office to help people to contribute their ideas and energy and show their
commitment to a climate smart DFID.
Ensure cross cutting input: Climate change can no longer be considered as just an
environmental issue. All staff in the office will be involved (finance, procurement,
programme managers, office services, advisers, especially economists and
infrastructure advisers). Do you have structures and routines or thematic work which
you can tap into? e.g. tap into Thematic meetings, away days, response to HERR and
humanitarian work, thematic teams working on green growth and low carbon
development, win wins around public health and mitigation, and don’t forget to link
into your green team working on estates and residences.
Green teams: You may already have a “green team” in your office, which is actively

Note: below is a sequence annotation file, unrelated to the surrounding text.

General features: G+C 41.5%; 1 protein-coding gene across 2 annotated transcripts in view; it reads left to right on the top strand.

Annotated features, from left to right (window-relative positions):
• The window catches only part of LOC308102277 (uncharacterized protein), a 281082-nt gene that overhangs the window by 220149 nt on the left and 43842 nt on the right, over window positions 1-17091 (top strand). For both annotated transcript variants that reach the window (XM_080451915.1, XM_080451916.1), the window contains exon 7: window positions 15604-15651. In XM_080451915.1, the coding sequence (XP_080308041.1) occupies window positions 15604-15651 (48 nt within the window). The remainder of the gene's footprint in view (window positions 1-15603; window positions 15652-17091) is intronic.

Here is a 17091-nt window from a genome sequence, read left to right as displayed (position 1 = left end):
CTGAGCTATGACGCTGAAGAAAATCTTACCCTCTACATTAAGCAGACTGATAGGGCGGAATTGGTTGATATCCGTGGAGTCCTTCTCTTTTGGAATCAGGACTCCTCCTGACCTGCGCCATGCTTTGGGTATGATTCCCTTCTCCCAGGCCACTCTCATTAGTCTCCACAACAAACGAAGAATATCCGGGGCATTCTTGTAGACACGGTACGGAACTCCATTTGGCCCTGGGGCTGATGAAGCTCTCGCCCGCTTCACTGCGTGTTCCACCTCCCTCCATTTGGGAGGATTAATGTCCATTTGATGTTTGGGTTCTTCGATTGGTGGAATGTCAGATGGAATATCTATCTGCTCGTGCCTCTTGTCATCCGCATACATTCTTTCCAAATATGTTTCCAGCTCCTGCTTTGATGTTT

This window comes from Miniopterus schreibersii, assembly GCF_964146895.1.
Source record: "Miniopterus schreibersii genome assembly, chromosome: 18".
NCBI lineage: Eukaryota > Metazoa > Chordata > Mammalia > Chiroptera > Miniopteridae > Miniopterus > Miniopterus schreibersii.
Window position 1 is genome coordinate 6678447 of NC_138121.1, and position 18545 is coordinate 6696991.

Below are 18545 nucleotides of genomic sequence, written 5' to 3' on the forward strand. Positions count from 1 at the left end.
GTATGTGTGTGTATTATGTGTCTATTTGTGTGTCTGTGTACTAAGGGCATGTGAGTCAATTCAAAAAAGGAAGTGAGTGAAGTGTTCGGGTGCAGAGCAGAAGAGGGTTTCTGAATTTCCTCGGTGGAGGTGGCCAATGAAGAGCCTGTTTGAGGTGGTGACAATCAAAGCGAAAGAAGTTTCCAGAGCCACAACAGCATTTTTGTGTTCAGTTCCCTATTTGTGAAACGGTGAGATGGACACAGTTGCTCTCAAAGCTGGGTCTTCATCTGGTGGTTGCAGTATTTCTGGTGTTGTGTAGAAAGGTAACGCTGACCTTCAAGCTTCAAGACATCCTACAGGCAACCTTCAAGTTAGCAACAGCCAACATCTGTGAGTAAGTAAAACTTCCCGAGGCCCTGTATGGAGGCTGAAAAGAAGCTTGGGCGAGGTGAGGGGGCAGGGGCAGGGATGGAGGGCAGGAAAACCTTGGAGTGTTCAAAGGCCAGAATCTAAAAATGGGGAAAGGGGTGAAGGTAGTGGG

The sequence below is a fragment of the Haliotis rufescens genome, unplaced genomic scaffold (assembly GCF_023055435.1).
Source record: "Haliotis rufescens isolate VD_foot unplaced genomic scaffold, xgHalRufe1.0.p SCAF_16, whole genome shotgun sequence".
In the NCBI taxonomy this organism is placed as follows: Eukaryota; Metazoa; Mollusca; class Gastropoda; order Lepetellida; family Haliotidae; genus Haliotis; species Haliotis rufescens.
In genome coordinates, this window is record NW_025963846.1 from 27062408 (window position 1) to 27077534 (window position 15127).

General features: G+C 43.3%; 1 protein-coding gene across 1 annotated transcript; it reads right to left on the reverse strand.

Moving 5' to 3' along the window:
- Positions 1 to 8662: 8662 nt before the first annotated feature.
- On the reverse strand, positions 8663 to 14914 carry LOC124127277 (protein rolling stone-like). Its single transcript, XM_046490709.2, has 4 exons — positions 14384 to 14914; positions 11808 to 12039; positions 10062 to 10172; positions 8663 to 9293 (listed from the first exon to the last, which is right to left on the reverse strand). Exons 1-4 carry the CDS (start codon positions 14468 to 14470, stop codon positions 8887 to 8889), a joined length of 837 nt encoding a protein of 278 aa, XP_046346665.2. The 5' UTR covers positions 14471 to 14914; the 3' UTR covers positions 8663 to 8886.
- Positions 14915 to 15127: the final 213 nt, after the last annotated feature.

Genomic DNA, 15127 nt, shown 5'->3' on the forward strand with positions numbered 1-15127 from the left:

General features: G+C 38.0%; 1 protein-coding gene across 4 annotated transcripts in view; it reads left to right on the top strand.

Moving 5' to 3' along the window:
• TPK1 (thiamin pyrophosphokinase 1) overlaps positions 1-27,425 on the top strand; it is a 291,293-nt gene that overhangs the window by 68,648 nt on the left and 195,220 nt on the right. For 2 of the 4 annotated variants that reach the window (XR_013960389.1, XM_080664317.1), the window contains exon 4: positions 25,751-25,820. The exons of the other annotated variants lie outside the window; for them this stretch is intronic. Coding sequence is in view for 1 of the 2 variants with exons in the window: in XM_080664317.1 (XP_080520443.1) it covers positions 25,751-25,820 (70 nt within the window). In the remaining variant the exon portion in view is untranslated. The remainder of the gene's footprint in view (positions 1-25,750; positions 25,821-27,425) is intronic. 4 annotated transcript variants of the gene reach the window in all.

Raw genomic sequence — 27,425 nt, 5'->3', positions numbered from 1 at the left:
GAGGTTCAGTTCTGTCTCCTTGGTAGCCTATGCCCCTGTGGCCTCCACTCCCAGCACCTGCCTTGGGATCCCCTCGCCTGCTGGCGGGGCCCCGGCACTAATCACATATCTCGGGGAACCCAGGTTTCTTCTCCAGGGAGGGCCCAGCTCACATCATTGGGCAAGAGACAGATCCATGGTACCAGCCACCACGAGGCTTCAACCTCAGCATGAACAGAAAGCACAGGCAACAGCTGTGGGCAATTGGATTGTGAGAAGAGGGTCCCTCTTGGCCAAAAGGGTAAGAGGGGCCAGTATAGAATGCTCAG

working to reduce office energy, waste and water consumption. You can capture the
work of the green teams in your SPR.
Involve others in your SPR: Consider engaging with other HMG offices e.g. FCO in
the SPR. Be aware of others in country (donors, private sector, Government and
NGOs) who may have lessons to share. Understanding the wider stakeholder
environment is important.
3.2 When do I need to do my SPR? How long will it take?
We suggest you allow at least six months to complete SPR process, so you will need
to start by first half of 2013 at the latest. Consider timing: ensure you can link any
changes into up dates of operational plans and new programmes.
3.4 Link your SPR into your core business
Your SPR should not be a bolt on to business as usual. It should be clear how the SPR